- The Rev. Father Samuel Hartman
Sermon - Christmas Eve
Tonight we remember again the holy story. The story of the birth of Jesus, the son of God, born into our lives, our flesh and our world. And as this familiar Christmas story is told again, we hear the words of the angels, the messengers of God, announcing to those who were fearful: “Do not be afraid.”
Mary, a young teenager, unmarried, faced with a terrifying possibility, the scorn of her family and neighbors, the burden of being an unwed mother – bearing a child, the son of God, not knowing who her child would become, not yet seeing his death on the Cross or the miracle of his Resurrection.
The angel speaks to her: “Do not be afraid, Mary, all things are possible with God.” And Mary accepts her future in obedience and joy.
Joseph, heard of Mary’s pregnancy and did not understand what had happened or what he should do.
The angel tells him in a dream: “Do not be afraid, Joseph. Take the risk. Raise the child, take care of the family, even though you will have a hard journey to Bethlehem and will have to flee into exile in Egypt for fear of the tyrannical king.” And Joseph takes Mary as his wife and the child as his Son.
Shepherds, rough and poor, almost homeless, living on the margins of society, suffering from injustice, poverty, discrimination, oppression.
Angels came to them too, like the army of heaven. The message was the same: “Do not be afraid. Do not be afraid of the miracle of the birth of the Son of God, and do not be afraid for your future, for a child is born, good news, great joy. Do not be afraid.” And the shepherds went, and saw, and returned, telling all who would listen the miracle of God.
This message – “Do not be afraid” is proclaimed again and again at Jesus’ birth. And as Jesus’ life unfolds, he speaks the same words throughout his ministry. Over and over Jesus speaks the promise of God: “Do not be afraid, it is I, peace, be still.” Jesus speaks and acts, and fear is taken away.
And at the end, after his suffering and death on the Cross, at the Tomb, the angel repeats these blessed words again: “Do not fear, he is risen.”
These are God’s words for us today – especially today. This is the Good News of the Gospel for us: Don’t be afraid. Right now, especially, we need to hear this promise of God, this good news of Jesus.
School shootings, suicide bombers, racist terror, mass murder, attacks on all sides, even in places where we used to feel safe, concerts and sporting events, at work, at home. Fear from abroad, fear from within. Fear of failing, paralyzed government, fear of fractured and polarized communities, fear of environmental change and economic collapse.
There is plenty for us to be afraid of.
Fear corrodes, fear destroys. Fear makes us ignore our values, our hope, our love. Fear allows others to manipulate us, to delude us, to lie to us. Demagogues take our fear and use it for their own profit and power. Exploiting fear allows presidential candidates, as one did recently, to suggest that keeping America safe is more important that our first amendment rights of freedom, the very bedrock of our country and our community.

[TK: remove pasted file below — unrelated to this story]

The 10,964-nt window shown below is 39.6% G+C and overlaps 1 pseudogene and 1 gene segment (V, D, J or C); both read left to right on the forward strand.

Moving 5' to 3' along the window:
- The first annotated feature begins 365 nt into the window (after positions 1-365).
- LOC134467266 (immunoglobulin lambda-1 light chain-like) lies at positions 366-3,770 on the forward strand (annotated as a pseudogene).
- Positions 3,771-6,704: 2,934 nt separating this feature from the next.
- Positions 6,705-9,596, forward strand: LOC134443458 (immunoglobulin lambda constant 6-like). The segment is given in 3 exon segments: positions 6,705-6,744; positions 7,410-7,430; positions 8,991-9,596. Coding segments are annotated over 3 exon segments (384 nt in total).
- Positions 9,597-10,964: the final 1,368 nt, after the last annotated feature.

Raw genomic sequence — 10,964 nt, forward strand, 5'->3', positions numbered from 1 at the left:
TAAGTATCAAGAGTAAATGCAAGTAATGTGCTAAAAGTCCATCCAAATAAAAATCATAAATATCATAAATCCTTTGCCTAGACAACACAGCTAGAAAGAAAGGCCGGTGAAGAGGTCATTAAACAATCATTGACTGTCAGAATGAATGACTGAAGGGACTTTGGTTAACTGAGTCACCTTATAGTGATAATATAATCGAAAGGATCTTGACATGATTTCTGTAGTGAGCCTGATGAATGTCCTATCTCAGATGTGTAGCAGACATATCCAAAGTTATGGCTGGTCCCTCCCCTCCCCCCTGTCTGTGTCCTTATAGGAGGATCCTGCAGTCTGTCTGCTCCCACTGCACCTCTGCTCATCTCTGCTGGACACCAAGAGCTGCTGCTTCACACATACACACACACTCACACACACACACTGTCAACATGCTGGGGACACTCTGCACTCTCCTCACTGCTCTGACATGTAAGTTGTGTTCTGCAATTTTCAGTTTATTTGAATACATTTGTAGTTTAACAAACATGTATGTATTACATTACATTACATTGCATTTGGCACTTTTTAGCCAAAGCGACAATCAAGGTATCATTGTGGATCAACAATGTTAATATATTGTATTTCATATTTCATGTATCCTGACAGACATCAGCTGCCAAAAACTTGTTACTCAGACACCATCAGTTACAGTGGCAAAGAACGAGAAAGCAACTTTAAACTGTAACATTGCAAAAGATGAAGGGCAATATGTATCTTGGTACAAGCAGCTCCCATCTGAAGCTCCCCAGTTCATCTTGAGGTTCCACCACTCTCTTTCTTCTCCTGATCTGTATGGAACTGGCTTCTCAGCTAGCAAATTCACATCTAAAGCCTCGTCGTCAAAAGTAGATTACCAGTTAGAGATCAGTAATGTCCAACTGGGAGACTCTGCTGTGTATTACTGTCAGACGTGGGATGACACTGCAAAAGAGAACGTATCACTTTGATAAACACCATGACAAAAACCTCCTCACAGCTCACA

This is what fear can do to us and our nation and our world. Fear can overwhelm and destroy, making us give up our hope and lose our values that hold our world and society and our lives together. To quote a president from decades ago, when the nation was facing a different sort of crisis: “The only thing we have to fear is fear itself.”
The threats are real, of course. The dangers surround us. That is true.
But that makes it all the more important for us, as Christian people of faith, to remember again God’s promise: “Do not be afraid.”
There are things to fear, but God is faithful.
This is the time to make known, as the shepherds did so many centuries, the good news of God with us. No matter what, God has come to us and dwells with us, in our hearts and souls, in our flesh, in our life and in our death. This truly is good news of great joy.
Proclaim with all your heart and soul and mind the good news of the baby in the manger, who grows to be the Son of God, revealing in his life and teaching, his death and Resurrection, the fulfillment of God’s promise and faithfulness, taking away our fear.
In the chaos of the world, in danger and in peace, in trouble and in joy, in birth and life and death, let the world know that God is with us, born in our flesh, living our life, dying our death, and promising new life with him.
In the midst of whatever is going on in your life – in your joy, in your sorrow, in your youth, in your age, in your confusion and doubt, in your life and death, like Mary and Joseph, like the shepherds, listen to the angels and hear the promise of God.
Tonight, right now, take the child Jesus in your arms. Take him, and remember. Remember the joys that Christmas brings. Remember the promises of God, and those words of the angels and of Jesus: “Do not be afraid.”
Hold the baby Jesus, and remember that he holds you and the whole world in his arms too. Keep faithful in God’s purposes and promises for the world, God’s life in us, and the reign of Christ to come. Remember the promises of Christ and of angels which take away fear and give life and hope.
God is with us, born in our hearts and lives, acting still, in us and through us, taking away our fear and giving life to the world, fulfilling our longings and our hopes.
Hold the baby Jesus in your arms tonight and rejoice in the great joy and life and hope which Jesus brings.